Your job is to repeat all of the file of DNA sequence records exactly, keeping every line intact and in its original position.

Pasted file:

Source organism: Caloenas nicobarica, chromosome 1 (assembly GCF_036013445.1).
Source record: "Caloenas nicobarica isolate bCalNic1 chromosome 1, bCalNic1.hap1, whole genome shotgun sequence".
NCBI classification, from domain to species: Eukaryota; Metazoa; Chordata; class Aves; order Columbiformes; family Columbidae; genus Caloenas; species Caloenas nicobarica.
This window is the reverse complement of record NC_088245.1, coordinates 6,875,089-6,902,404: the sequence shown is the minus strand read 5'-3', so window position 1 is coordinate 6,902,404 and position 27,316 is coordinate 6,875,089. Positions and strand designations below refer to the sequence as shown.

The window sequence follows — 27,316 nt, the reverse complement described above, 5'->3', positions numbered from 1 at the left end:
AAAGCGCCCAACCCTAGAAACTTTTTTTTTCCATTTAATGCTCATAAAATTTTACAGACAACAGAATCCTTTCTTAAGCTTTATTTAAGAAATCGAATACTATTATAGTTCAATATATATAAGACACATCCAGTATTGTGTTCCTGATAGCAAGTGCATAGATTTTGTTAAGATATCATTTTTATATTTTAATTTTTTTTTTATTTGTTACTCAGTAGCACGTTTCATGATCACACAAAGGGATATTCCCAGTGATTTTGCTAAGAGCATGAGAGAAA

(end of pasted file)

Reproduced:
Source organism: Caloenas nicobarica, chromosome 1 (assembly GCF_036013445.1).
Source record: "Caloenas nicobarica isolate bCalNic1 chromosome 1, bCalNic1.hap1, whole genome shotgun sequence".
NCBI classification, from domain to species: Eukaryota; Metazoa; Chordata; class Aves; order Columbiformes; family Columbidae; genus Caloenas; species Caloenas nicobarica.
This window is the reverse complement of record NC_088245.1, coordinates 6,875,089-6,902,404: the sequence shown is the minus strand read 5'-3', so window position 1 is coordinate 6,902,404 and position 27,316 is coordinate 6,875,089. Positions and strand designations below refer to the sequence as shown.

The window sequence follows — 27,316 nt, the reverse complement described above, 5'->3', positions numbered from 1 at the left end:
AAAGCGCCCAACCCTAGAAACTTTTTTTTTCCATTTAATGCTCATAAAATTTTACAGACAACAGAATCCTTTCTTAAGCTTTATTTAAGAAATCGAATACTATTATAGTTCAATATATATAAGACACATCCAGTATTGTGTTCCTGATAGCAAGTGCATAGATTTTGTTAAGATATCATTTTTATATTTTAATTTTTTTTTTATTTGTTACTCAGTAGCACGTTTCATGATCACACAAAGGGATATTCCCAGTGATTTTGCTAAGAGCATGAGAGAAA